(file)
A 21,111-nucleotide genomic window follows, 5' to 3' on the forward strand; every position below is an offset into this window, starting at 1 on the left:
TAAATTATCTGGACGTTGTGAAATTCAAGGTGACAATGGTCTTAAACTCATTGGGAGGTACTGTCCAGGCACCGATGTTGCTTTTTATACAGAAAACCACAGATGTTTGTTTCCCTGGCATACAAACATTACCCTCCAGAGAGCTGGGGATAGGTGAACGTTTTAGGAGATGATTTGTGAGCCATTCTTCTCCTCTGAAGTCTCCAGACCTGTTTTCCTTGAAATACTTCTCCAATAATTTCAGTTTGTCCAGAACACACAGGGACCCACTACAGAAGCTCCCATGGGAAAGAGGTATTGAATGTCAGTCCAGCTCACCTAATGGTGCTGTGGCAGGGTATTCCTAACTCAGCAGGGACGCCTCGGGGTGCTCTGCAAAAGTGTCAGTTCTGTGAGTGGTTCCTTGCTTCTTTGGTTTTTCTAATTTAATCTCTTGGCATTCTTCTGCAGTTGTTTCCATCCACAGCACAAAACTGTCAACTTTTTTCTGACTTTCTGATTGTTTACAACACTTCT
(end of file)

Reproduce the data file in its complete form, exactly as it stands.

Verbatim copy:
A 21,111-nucleotide genomic window follows, 5' to 3' on the forward strand; every position below is an offset into this window, starting at 1 on the left:
TAAATTATCTGGACGTTGTGAAATTCAAGGTGACAATGGTCTTAAACTCATTGGGAGGTACTGTCCAGGCACCGATGTTGCTTTTTATACAGAAAACCACAGATGTTTGTTTCCCTGGCATACAAACATTACCCTCCAGAGAGCTGGGGATAGGTGAACGTTTTAGGAGATGATTTGTGAGCCATTCTTCTCCTCTGAAGTCTCCAGACCTGTTTTCCTTGAAATACTTCTCCAATAATTTCAGTTTGTCCAGAACACACAGGGACCCACTACAGAAGCTCCCATGGGAAAGAGGTATTGAATGTCAGTCCAGCTCACCTAATGGTGCTGTGGCAGGGTATTCCTAACTCAGCAGGGACGCCTCGGGGTGCTCTGCAAAAGTGTCAGTTCTGTGAGTGGTTCCTTGCTTCTTTGGTTTTTCTAATTTAATCTCTTGGCATTCTTCTGCAGTTGTTTCCATCCACAGCACAAAACTGTCAACTTTTTTCTGACTTTCTGATTGTTTACAACACTTCT